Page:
Buddhist Temples are plentiful in SE Asia! This particular temple, found in Malaysia, is located on the island of Penang at the edge of Air Itam. Kek Lok Si sits perched atop jungle slopes facing the sea and spans an impressive 30 acres full of gardens, prayer halls and pavilions, a Pagoda, and a nearly 100-foot statue. It is home to Mahayana Buddhism, Theravada Buddhism, and traditional Chinese rituals and its name means “Temple of Supreme Bliss”. While the temple has become quite commercialized, particularly at the entrance, it is still worth the visit! You’ll easily spend two hours wandering about and marveling at all that is around you.
Check out these 22 photos to inspire you to visit what’s said to be the largest Buddhist Temple in Malaysia. Maybe you’ll be so inspired you’ll want to visit in person! If so, check out the great guide we used to get there from Migrationology. They even have some awesome food ideas to make sure you don’t go hungry along the way 😉
22 Photos To Inspire Your Visit
Even just walking up to Kek Lok Si after we hopped off the public bus was an inspiring experience. You can see how enormous this temple is from a distance and how stunning the architecture is!
Arriving at the base, you’ll first find the tortoise pond with a view of the temple, statue, and pagoda.
Turning around you’ll see a continuation of the same architecture with a small bridge crossing a stream. Once you’re done marveling it’s time to head up the hill!
As you start your climb, you’ll immediately notice the lush jungle that surrounds this 30-acre plot of land. While Kek Lok Si itself is beautiful, the fact that it’s set in a jungle makes it even more spectacular to us (as nature lovers!).
Your first encounter (past the tortoise pond anyway) is this magnificent building. Just make sure to take your shoes off before you enter. You’ll often find monk inside who are happy to answer any questions you may have.
As with many temples, just outside the entrance, you will find Joss Sticks, or incense, burning as a sacred offering.
Continuing your journey deeper into the wonders of this magical place you’ll come across one of the center gardens with a miniature pagoda.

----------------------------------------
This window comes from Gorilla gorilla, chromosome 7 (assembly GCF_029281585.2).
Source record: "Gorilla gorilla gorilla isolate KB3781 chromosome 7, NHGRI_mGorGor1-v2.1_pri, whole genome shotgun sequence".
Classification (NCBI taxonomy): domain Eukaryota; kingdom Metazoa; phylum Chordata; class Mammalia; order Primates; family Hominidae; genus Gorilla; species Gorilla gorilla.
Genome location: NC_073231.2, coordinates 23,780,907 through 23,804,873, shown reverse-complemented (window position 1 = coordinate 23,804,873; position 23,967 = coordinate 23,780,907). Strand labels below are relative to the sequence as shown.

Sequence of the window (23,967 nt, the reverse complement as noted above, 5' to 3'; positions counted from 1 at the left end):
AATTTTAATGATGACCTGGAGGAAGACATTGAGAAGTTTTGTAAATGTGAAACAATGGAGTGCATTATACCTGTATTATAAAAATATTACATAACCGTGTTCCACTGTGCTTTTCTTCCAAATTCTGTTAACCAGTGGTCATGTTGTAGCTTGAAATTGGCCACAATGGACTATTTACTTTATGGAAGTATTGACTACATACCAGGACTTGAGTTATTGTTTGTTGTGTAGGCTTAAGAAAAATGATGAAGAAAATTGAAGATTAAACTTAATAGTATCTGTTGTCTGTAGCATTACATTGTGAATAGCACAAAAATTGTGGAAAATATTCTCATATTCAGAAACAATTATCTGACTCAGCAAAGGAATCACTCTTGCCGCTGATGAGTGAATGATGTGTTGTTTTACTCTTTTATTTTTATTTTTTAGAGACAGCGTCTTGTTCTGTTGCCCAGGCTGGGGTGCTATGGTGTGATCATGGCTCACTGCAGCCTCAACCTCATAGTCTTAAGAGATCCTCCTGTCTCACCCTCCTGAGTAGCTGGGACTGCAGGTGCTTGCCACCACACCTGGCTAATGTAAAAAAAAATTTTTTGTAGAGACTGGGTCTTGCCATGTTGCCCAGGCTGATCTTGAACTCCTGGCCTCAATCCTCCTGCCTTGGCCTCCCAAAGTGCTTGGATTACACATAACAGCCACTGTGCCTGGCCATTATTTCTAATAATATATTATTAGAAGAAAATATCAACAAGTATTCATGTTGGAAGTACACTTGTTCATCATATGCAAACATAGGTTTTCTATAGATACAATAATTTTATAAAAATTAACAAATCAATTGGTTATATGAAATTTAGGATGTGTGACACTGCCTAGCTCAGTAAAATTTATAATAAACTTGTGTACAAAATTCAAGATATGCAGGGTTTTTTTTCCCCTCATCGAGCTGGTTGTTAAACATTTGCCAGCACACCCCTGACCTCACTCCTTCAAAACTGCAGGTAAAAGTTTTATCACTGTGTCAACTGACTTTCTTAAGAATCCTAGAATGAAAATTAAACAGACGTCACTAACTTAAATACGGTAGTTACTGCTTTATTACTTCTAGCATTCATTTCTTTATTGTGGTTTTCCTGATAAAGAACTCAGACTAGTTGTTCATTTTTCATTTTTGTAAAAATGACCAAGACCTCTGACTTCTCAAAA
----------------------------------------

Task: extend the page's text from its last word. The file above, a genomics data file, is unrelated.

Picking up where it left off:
As you get closer to this mini-pagoda you’ll notice a larger one on the hill above you. Don’t worry, we’ll make it there too 🙂
As you walk around you’ll find statues, colorful entrances, and a myriad of buildings.
There are intricately carved statues hidden in different walls – there’s something nearly everywhere you look!
We enjoyed staring off into the distance at the city and jungle beyond the Temple’s boundary and felt a bit like we were on top of the world.
What a stunning view!
As you make your way towards the tall statue of Kuan Yin, the Goddess of Mercy, you can walk the road (it’s not far), or take the elevator built into this building.
Along the way, you’ll find ribbons hanging to pass along wishes and prayers. You’re welcome to add your own and will see many doing so after giving a donation.
The statue of Kuan Yin is a sight to behold. The statue towers over you and the rest of the city below. It was under restoration when we visited so we can only imagine how magnificent it will be when done!
Opposite the statue, you can look over the skyline of the skyscrapers. Even on cloudy days the view is spectacular.
Last, but certainly not least, you’ll find yourself at the Pagoda built in 3 different architectural styles. The bottom section is Chinese, the middle is Thai, and the top is Burmese. Do you notice the difference?
Before you begin climbing the pagoda – yes you get to go up to the top! – enjoy walking around the base which offers beautiful gardens.
After enjoying the gardens you’ll begin your climb inside the pagoda stopping on every floor to take in the view.
As you gaze at the temple from the pagoda you start to understand just how large it is.
You’ll also see the statue of Kuan Yin perched on the hillside along with the living quarters.
The views from the top of the pagoda are spectacular!
Need more convincing? We created a short little video of our time meandering through this lovely place 🙂
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